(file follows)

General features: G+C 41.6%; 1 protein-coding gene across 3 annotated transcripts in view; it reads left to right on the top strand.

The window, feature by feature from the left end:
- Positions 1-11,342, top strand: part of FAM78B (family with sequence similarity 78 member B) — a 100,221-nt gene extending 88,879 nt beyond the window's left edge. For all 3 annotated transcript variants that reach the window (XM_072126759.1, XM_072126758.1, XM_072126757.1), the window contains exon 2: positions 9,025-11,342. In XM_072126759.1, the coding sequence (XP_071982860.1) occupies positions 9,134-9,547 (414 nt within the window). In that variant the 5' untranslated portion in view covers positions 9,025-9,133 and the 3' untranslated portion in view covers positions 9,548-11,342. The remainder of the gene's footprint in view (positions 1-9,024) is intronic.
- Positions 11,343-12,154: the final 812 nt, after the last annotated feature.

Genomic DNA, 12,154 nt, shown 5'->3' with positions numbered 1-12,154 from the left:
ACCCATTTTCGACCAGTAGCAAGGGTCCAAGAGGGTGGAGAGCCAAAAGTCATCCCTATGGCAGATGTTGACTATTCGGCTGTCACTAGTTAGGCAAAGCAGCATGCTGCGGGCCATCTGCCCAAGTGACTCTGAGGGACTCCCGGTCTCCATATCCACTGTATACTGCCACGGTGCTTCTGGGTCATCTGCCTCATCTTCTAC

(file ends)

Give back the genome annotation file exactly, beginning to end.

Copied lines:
General features: G+C 41.6%; 1 protein-coding gene across 3 annotated transcripts in view; it reads left to right on the top strand.

The window, feature by feature from the left end:
- Positions 1-11,342, top strand: part of FAM78B (family with sequence similarity 78 member B) — a 100,221-nt gene extending 88,879 nt beyond the window's left edge. For all 3 annotated transcript variants that reach the window (XM_072126759.1, XM_072126758.1, XM_072126757.1), the window contains exon 2: positions 9,025-11,342. In XM_072126759.1, the coding sequence (XP_071982860.1) occupies positions 9,134-9,547 (414 nt within the window). In that variant the 5' untranslated portion in view covers positions 9,025-9,133 and the 3' untranslated portion in view covers positions 9,548-11,342. The remainder of the gene's footprint in view (positions 1-9,024) is intronic.
- Positions 11,343-12,154: the final 812 nt, after the last annotated feature.

Genomic DNA, 12,154 nt, shown 5'->3' with positions numbered 1-12,154 from the left:
ACCCATTTTCGACCAGTAGCAAGGGTCCAAGAGGGTGGAGAGCCAAAAGTCATCCCTATGGCAGATGTTGACTATTCGGCTGTCACTAGTTAGGCAAAGCAGCATGCTGCGGGCCATCTGCCCAAGTGACTCTGAGGGACTCCCGGTCTCCATATCCACTGTATACTGCCACGGTGCTTCTGGGTCATCTGCCTCATCTTCTAC